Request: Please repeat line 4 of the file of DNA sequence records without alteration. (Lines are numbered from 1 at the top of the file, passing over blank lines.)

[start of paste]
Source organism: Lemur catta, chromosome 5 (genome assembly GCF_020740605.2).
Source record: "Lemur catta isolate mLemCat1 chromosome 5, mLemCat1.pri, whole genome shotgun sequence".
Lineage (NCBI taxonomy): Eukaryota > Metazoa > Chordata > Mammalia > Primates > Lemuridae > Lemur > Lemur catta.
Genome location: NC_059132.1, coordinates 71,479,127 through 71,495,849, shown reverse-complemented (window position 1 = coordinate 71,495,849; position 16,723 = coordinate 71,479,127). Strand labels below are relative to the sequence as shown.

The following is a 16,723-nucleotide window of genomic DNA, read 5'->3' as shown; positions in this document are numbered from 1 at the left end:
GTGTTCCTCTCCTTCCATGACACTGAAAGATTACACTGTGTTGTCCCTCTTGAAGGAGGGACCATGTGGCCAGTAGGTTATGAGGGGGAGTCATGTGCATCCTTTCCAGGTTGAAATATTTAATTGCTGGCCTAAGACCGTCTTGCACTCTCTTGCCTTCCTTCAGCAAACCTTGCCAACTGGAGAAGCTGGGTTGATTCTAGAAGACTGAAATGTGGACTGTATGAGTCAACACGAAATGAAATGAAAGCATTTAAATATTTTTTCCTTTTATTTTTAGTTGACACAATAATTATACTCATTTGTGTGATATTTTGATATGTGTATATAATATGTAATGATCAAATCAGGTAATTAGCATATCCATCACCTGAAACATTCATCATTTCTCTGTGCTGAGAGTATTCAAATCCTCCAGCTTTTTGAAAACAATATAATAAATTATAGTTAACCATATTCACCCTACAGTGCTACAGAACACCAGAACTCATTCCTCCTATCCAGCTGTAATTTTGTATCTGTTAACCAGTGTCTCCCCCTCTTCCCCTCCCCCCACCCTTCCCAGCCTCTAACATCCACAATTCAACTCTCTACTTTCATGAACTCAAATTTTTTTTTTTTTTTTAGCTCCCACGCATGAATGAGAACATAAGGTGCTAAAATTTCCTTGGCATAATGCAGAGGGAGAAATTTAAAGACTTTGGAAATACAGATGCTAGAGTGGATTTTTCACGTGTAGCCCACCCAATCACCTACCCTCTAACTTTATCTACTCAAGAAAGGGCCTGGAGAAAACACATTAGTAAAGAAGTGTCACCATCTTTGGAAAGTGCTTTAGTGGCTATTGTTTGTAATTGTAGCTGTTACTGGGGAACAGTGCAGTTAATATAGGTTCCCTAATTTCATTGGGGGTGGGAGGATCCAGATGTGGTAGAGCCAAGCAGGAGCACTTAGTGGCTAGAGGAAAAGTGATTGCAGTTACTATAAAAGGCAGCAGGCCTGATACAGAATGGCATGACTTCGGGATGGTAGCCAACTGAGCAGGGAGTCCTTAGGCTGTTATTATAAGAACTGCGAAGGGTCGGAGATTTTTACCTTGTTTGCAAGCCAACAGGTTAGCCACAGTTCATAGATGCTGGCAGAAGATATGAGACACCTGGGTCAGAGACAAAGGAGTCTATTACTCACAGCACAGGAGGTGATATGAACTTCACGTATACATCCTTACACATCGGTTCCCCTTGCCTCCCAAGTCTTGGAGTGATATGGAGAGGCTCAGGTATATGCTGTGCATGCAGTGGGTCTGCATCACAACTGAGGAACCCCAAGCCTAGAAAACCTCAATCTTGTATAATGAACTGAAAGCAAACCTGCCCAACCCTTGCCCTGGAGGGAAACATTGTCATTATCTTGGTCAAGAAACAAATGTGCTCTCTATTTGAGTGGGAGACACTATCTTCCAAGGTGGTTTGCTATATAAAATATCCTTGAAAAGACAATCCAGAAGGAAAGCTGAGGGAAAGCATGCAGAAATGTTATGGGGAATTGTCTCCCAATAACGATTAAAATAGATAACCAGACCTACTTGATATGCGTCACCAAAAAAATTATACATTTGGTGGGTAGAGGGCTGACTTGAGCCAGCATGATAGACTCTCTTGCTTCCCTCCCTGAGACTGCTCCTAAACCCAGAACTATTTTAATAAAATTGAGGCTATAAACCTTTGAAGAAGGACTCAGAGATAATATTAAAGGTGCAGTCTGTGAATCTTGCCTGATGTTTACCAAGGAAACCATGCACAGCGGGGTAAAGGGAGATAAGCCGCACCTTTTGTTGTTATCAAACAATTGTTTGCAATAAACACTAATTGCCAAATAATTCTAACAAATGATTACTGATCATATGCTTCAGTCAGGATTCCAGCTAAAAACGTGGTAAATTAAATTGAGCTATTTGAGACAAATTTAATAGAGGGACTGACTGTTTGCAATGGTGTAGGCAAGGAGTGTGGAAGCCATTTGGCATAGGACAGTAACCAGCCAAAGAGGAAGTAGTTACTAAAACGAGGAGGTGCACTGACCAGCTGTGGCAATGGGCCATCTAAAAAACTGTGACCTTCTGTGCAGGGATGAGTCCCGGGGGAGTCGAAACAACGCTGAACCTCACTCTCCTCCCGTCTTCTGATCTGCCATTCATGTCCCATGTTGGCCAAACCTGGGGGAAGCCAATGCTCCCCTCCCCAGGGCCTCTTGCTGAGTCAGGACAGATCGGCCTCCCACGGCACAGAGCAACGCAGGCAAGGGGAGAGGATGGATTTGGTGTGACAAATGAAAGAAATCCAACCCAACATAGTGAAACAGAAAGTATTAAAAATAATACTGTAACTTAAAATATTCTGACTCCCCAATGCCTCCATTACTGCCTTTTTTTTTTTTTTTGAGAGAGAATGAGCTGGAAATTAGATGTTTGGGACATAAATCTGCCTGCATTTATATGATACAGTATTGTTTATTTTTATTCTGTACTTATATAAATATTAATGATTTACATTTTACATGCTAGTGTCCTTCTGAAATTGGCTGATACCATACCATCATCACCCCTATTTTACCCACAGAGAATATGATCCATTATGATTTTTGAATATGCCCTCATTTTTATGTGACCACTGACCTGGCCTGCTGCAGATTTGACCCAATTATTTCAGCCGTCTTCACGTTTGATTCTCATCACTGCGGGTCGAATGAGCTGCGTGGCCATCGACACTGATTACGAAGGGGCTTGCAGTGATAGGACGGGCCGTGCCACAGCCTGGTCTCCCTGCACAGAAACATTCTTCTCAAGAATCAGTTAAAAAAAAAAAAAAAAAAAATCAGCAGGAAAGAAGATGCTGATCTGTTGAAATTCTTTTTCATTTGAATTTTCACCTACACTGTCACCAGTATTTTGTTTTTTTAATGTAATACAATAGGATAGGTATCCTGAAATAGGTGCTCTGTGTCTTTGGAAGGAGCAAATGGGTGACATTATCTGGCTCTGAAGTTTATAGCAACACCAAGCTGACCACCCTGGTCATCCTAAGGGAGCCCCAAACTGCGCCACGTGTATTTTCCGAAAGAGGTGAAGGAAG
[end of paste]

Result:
Genome location: NC_059132.1, coordinates 71,479,127 through 71,495,849, shown reverse-complemented (window position 1 = coordinate 71,495,849; position 16,723 = coordinate 71,479,127). Strand labels below are relative to the sequence as shown.